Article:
American Red Cross is Readying People and Supplies for Sandy’s Landfall
Rhode Islanders Offered Tips for Preparations, Sheltering at Home and Evacuating
PROVIDENCE, RI, October 27, 2012 – The American Red Cross is moving people and resources into place in locations throughout Rhode Island to support its response to Hurricane Sandy.
“We have hundreds of volunteers who are helping to ready our supplies, to organize shelter plans with towns throughout the State and to coordinate our activities with State emergency officials,” said American Red Cross spokesperson Paul Shipman. “We are getting ready for Sandy’s impact and we urge the people of Connecticut to do the same.”
Shipman said residents should stay tuned to news for information about the storm and about instructions they may need to follow for public safety.
“Keep up with news and know what is happening in your area. Local news will have information about forecasts and shelters,” Shipman said. “Other sources of information on shelters are 211Info Line and the new Red Cross Hurricane App for smartphones. Our the app will provide real-time information on storm alerts, locations of open shelters and tools to notify your friends and family that you are safe and well.” Shipman said information about downloading the free app is at http://www.redcross.org.
Shipman said that people should have basic supplies at home to last for at least three days:
• First Aid kit
• Non-perishable food (such as canned vegetables and fruit, energy bars, canned tuna)
• Water for drinking and preparing food (one gallon per person per day)
• Flashlight, radio and batteries
Shipman said these basics will help people who need to shelter-in-place for a period of time during and after the storm.
If you are required to evacuate, Shipman suggested important items to bring to an evacuation shelter:
• Pillows, bedding, sleeping bag or mat
• Any prescriptions or maintenance medications you need on a regular basis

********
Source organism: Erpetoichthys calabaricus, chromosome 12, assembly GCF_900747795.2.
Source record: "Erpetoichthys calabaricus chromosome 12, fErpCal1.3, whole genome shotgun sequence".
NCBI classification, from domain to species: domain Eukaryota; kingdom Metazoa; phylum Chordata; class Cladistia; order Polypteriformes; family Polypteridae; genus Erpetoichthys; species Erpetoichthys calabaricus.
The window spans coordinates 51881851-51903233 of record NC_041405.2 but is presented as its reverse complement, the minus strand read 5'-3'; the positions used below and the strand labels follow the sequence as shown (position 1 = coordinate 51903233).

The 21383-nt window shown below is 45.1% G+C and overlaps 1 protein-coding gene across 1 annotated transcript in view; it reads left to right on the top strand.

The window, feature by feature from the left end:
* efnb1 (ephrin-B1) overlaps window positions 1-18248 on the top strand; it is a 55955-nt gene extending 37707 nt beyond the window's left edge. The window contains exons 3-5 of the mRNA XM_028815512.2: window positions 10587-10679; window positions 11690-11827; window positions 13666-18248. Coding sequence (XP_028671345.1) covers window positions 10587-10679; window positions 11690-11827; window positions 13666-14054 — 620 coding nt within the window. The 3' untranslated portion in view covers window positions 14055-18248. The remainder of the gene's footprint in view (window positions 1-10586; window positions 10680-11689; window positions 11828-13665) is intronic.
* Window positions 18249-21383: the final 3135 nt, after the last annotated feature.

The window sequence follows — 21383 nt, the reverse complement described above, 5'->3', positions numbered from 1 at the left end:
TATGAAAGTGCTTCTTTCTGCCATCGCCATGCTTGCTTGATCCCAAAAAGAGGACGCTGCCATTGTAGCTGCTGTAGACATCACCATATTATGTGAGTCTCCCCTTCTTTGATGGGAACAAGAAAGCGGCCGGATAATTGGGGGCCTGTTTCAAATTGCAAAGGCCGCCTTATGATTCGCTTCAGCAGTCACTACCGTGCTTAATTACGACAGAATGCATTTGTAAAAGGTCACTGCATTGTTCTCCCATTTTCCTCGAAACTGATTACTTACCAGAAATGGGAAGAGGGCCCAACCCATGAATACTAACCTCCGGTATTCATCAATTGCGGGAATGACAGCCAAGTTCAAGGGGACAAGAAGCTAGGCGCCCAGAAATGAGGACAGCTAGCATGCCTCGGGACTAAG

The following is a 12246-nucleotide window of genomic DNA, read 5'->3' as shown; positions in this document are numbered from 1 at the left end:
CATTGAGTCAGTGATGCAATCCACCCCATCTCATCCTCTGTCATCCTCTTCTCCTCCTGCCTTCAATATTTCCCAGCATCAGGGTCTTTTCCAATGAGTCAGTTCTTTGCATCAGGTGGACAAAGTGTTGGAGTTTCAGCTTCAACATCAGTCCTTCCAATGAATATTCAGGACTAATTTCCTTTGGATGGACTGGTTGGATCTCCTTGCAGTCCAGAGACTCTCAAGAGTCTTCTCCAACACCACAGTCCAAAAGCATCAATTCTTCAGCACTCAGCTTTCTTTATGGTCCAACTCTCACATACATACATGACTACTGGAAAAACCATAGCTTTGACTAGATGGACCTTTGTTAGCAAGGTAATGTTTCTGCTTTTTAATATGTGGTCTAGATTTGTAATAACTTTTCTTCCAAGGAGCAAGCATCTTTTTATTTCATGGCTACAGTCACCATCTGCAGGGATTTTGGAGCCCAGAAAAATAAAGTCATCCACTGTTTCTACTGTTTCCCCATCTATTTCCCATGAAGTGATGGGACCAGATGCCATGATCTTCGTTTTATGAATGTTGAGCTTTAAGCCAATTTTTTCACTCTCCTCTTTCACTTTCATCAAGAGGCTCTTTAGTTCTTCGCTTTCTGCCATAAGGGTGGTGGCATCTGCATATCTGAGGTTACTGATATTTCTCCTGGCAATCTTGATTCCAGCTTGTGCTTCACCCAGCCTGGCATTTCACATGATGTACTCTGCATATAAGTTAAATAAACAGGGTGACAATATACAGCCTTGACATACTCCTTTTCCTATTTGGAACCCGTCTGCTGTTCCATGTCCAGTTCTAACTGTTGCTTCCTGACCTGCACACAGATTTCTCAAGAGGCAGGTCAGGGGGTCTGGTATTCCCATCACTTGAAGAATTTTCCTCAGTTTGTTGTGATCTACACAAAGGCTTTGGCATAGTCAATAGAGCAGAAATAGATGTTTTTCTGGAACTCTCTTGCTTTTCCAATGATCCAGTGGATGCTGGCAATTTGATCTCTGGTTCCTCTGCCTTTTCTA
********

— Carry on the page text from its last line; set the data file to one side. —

• Toiletries and a change of clothes
Shipman also said that people evacuating to a shelter need to bring any medications they are taking. “If you have prescriptions, be sure to bring those medicines with you; it could be nearly impossible for you to replace them at the height of the storm.”
Also important to bring are identification and important documents, like homeowners insurance policy information. “You should have copies of key documents with you that would help you to make claims or identify yourself if your home is inaccessible after the storm,” Shipman said.
Shipman also suggested bringing some items to help you pass the time. “Bring a book to read. Bring a deck of cards or a favorite board game for your family. Consider including a stuffed animal for your child, which could be a real comfort at stressful time.”
Shipman said information is vital as the storm approaches. News reports and local officials are good sources of information on shelter locations. Local emergency management offices can provide information about particular hazards typical in your area. 211 Info Line can also provide information about resources in your area.
Shipman suggested having a communication plan for the storm. Reach out to friends and family to provide a contact number that they can use to check on you. Let people know about Red Cross Safe and Well, which is an easy way to keep tabs on your welfare.
Before the storm arrives, tell out of town friends and family about checking http://www.Redcross.org/SafeandWell to find out the status of loved ones after the storm. People in storm affected areas can post a free simple message to assure others that they have come through the storm okay. This can alleviate anxiety, unnecessary searches and clogged communication lines. Safe and Well is accessible online, on smartphones and by calling 1-800-RED CROSS. For Spanish, visit, http://www.sanoysalvo.org. People may also register in person at any Red Cross shelter.
“The time to get ready and get informed is now,” Shipman said. “You don’t want to be out in the storm or looking for shelter options at the last minute.”